Experiencing The Slump
Entry nr. 7
Have you ever suffered a slump? I’d describe it a bit like you start doing something and then, after a while, you stop entirely. I’ve read that it’s something that happens to marathon runners. I’ve never run a marathon, but I can relate because I’ve been experiencing a writing slump. I know, it’s not the same thing, but they have similarities. Perhaps there was a bit of writer’s block in the mix too. In either case, this slump started roughly a month ago.
I had just taken up a hugely ambitious writing project. I had made a public commitment to publish once a day for 365 days on Medium. I could keep up that pace for six days. Then the slump hit and here I am, four weeks later, writing up my next entry. And what better topic to cover than reflecting on the slump.
The Cause behind the slump
I’m not convinced that this slowdown has any one single cause. I think it’s more of a combination of many different variables that merely piled up. There are enough hours in a day to write and publish a text. Like, I’m writing this piece right at this very moment. The writing flows out like it came out on its own accord. It doesn’t feel hard.
But I’m not living in an empty void where we have no other duties. Yet I split my attention. I couldn’t keep writing as my highest priority. Other things took my attention. If I had prioritized my time differently, I would have gotten different results. Perhaps I’d have published more, but other things would have been left undone, which I’d have needed to do anyway.
Pushing long days while prioritizing differently left me only a few hours for potential writing. With a 24h publishing schedule, there wasn’t enough time for writing while still fulfilling other needs. Working long hours late into the evening with too few hours for sleep didn’t exactly help out. It feels much easier to write when you feel well-rested.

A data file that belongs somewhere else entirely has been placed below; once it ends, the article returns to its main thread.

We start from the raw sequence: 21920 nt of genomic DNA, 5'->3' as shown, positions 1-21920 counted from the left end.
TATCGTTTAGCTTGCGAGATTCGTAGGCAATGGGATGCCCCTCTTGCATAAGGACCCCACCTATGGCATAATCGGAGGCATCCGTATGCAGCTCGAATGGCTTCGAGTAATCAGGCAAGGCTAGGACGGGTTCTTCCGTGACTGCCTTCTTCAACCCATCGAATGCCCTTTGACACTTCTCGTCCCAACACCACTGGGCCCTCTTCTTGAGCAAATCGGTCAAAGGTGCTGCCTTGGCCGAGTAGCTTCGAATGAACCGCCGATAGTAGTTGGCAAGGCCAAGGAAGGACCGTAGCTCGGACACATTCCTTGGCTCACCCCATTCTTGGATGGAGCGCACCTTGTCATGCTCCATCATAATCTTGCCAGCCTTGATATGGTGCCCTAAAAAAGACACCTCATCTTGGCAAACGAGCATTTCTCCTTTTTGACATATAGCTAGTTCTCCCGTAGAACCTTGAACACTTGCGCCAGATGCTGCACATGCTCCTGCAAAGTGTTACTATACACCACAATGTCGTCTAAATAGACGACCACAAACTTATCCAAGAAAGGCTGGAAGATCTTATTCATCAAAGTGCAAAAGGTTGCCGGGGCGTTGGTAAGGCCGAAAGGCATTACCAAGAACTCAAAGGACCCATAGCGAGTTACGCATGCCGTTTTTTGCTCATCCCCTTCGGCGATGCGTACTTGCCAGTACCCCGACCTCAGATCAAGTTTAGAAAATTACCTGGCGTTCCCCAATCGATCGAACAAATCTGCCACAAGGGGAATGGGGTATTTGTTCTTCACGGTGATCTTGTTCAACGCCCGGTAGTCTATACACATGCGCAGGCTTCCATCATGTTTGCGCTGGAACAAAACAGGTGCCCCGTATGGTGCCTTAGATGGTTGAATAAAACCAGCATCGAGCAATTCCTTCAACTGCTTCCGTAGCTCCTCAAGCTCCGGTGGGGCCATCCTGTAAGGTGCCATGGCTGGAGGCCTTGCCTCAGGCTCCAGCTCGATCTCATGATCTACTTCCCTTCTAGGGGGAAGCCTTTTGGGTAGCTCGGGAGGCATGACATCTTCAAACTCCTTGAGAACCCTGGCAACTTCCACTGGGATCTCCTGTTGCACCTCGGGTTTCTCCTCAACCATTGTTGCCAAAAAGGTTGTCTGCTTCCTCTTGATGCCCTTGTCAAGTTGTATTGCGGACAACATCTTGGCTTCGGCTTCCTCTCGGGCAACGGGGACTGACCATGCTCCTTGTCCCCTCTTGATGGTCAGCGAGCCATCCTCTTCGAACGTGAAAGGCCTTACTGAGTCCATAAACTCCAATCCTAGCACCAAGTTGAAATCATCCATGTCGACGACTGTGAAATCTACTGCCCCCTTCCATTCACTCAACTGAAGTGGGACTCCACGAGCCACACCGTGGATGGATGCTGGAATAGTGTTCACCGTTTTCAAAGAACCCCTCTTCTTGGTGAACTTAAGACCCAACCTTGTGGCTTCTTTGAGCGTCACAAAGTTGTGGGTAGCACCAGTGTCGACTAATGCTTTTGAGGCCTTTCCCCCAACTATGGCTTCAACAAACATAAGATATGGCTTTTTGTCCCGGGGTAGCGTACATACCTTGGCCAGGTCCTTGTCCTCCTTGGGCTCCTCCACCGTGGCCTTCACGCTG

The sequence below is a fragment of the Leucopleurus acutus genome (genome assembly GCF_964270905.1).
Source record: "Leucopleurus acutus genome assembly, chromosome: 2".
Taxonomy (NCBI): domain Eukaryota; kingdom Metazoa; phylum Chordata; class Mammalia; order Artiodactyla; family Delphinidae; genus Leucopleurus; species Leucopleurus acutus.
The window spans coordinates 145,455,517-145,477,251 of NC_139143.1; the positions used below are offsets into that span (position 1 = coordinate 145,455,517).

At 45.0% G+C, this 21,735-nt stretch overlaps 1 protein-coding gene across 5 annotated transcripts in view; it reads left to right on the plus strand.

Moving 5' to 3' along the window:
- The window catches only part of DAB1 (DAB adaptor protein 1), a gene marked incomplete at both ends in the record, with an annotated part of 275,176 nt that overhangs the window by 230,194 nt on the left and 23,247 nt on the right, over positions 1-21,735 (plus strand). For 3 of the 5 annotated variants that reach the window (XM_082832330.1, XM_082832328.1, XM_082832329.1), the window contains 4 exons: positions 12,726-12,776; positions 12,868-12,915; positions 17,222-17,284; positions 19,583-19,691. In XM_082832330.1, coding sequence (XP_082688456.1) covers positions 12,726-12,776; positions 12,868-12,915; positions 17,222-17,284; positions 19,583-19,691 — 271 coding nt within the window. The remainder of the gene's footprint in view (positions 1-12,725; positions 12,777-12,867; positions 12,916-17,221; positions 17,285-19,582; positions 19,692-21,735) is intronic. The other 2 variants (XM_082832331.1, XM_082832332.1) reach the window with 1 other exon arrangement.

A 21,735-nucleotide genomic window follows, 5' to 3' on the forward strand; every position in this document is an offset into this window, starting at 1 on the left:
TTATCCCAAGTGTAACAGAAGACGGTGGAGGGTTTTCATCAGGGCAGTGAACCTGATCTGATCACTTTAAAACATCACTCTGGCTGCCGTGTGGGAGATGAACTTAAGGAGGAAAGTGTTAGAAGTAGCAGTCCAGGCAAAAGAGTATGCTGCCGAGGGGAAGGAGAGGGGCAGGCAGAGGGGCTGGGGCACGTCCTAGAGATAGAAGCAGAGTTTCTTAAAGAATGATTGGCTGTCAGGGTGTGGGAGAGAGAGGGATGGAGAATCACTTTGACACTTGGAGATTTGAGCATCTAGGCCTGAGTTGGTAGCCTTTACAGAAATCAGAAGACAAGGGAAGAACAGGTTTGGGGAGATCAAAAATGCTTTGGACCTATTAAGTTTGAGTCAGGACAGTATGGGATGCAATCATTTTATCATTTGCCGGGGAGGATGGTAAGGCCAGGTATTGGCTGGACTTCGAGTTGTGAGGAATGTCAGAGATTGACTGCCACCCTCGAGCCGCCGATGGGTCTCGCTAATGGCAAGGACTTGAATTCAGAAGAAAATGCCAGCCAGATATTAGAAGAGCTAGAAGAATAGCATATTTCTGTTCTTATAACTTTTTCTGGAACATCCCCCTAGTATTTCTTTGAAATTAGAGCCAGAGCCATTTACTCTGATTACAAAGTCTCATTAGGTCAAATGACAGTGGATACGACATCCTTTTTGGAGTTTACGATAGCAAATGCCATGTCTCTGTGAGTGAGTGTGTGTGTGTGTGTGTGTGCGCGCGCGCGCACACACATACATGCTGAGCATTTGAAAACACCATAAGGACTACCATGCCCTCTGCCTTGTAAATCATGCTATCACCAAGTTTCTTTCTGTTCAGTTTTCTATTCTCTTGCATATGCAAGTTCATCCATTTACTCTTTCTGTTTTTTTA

But why was it so hard to get back to writing?
It’s not easy to explain why it took me four weeks to get back to writing. A few weeks back I’d have replied that I “didn’t have time”. I know that it’s not true, I just had other priorities that ate up the time that I could have spent on writing. It’d take me four weeks to get to the point where there were sufficiently few “high priority” tasks that there was time for me to get to writing.
I could also point to the right state of mind. I’m approaching writing differently now. Earlier I approached writing from a very systematic state of mind. Right now this writing comes from a more emotional state. I’m writing about current things that I’m doing right now instead of something that may have a point but feel “far off”. This feels more genuine and less forced.
Moving forward from here
So now that I’m here, I ought to reflect once again on if I should re-commit to my initial schedule. Can I really do this? I’m confident that I can publish 365 texts. Can I do it once a day? Not equally likely, but possible. It is probably possible to achieve such an ambitious goal. But do I have the discipline to do it? At this very moment, reality speaks against it. There was a 4-week slump after all. Right now I’d say that the once a day is more of an ideal that I can strive towards. I’m more likely to create a writing habit and reach 365 publications than achieve a once a day publishing schedule.
I’ll keep on writing.
Did this text have any bigger point?
Not really. My desire was to write a self-evaluation for the sake of accountability on how things have turned out thus far in order to clear my head. We’ll see how things go from here.